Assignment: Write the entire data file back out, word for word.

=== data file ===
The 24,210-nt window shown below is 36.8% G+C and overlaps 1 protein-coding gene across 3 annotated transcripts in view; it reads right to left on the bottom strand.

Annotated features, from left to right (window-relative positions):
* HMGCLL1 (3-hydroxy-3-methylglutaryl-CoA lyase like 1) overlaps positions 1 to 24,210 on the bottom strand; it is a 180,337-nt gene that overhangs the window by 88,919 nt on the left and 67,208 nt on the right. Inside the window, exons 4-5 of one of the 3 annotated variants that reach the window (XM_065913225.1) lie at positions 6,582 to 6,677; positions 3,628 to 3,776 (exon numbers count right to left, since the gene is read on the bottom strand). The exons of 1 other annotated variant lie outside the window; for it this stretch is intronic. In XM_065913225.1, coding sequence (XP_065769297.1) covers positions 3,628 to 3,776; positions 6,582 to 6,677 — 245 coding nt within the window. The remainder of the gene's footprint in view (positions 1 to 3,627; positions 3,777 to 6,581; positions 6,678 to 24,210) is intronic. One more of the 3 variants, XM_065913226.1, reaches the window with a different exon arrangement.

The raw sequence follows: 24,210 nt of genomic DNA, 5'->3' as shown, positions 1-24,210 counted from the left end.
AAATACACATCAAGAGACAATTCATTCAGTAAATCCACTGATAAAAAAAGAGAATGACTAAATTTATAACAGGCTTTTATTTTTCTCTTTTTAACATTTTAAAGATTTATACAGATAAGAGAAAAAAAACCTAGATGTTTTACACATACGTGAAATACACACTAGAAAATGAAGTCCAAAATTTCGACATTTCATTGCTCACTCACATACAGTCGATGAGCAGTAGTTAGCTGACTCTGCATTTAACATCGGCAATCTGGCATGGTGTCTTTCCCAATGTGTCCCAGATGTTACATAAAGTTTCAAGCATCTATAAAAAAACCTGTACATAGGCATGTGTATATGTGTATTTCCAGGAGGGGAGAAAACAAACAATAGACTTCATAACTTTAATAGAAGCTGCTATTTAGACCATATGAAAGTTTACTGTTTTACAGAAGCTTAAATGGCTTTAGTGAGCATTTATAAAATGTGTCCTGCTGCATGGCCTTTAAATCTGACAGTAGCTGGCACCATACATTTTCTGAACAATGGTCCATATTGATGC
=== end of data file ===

The 24,210-nt window shown below is 36.8% G+C and overlaps 1 protein-coding gene across 3 annotated transcripts in view; it reads right to left on the bottom strand.

Annotated features, from left to right (window-relative positions):
* HMGCLL1 (3-hydroxy-3-methylglutaryl-CoA lyase like 1) overlaps positions 1 to 24,210 on the bottom strand; it is a 180,337-nt gene that overhangs the window by 88,919 nt on the left and 67,208 nt on the right. Inside the window, exons 4-5 of one of the 3 annotated variants that reach the window (XM_065913225.1) lie at positions 6,582 to 6,677; positions 3,628 to 3,776 (exon numbers count right to left, since the gene is read on the bottom strand). The exons of 1 other annotated variant lie outside the window; for it this stretch is intronic. In XM_065913225.1, coding sequence (XP_065769297.1) covers positions 3,628 to 3,776; positions 6,582 to 6,677 — 245 coding nt within the window. The remainder of the gene's footprint in view (positions 1 to 3,627; positions 3,777 to 6,581; positions 6,678 to 24,210) is intronic. One more of the 3 variants, XM_065913226.1, reaches the window with a different exon arrangement.

The raw sequence follows: 24,210 nt of genomic DNA, 5'->3' as shown, positions 1-24,210 counted from the left end.
AAATACACATCAAGAGACAATTCATTCAGTAAATCCACTGATAAAAAAAGAGAATGACTAAATTTATAACAGGCTTTTATTTTTCTCTTTTTAACATTTTAAAGATTTATACAGATAAGAGAAAAAAAACCTAGATGTTTTACACATACGTGAAATACACACTAGAAAATGAAGTCCAAAATTTCGACATTTCATTGCTCACTCACATACAGTCGATGAGCAGTAGTTAGCTGACTCTGCATTTAACATCGGCAATCTGGCATGGTGTCTTTCCCAATGTGTCCCAGATGTTACATAAAGTTTCAAGCATCTATAAAAAAACCTGTACATAGGCATGTGTATATGTGTATTTCCAGGAGGGGAGAAAACAAACAATAGACTTCATAACTTTAATAGAAGCTGCTATTTAGACCATATGAAAGTTTACTGTTTTACAGAAGCTTAAATGGCTTTAGTGAGCATTTATAAAATGTGTCCTGCTGCATGGCCTTTAAATCTGACAGTAGCTGGCACCATACATTTTCTGAACAATGGTCCATATTGATGC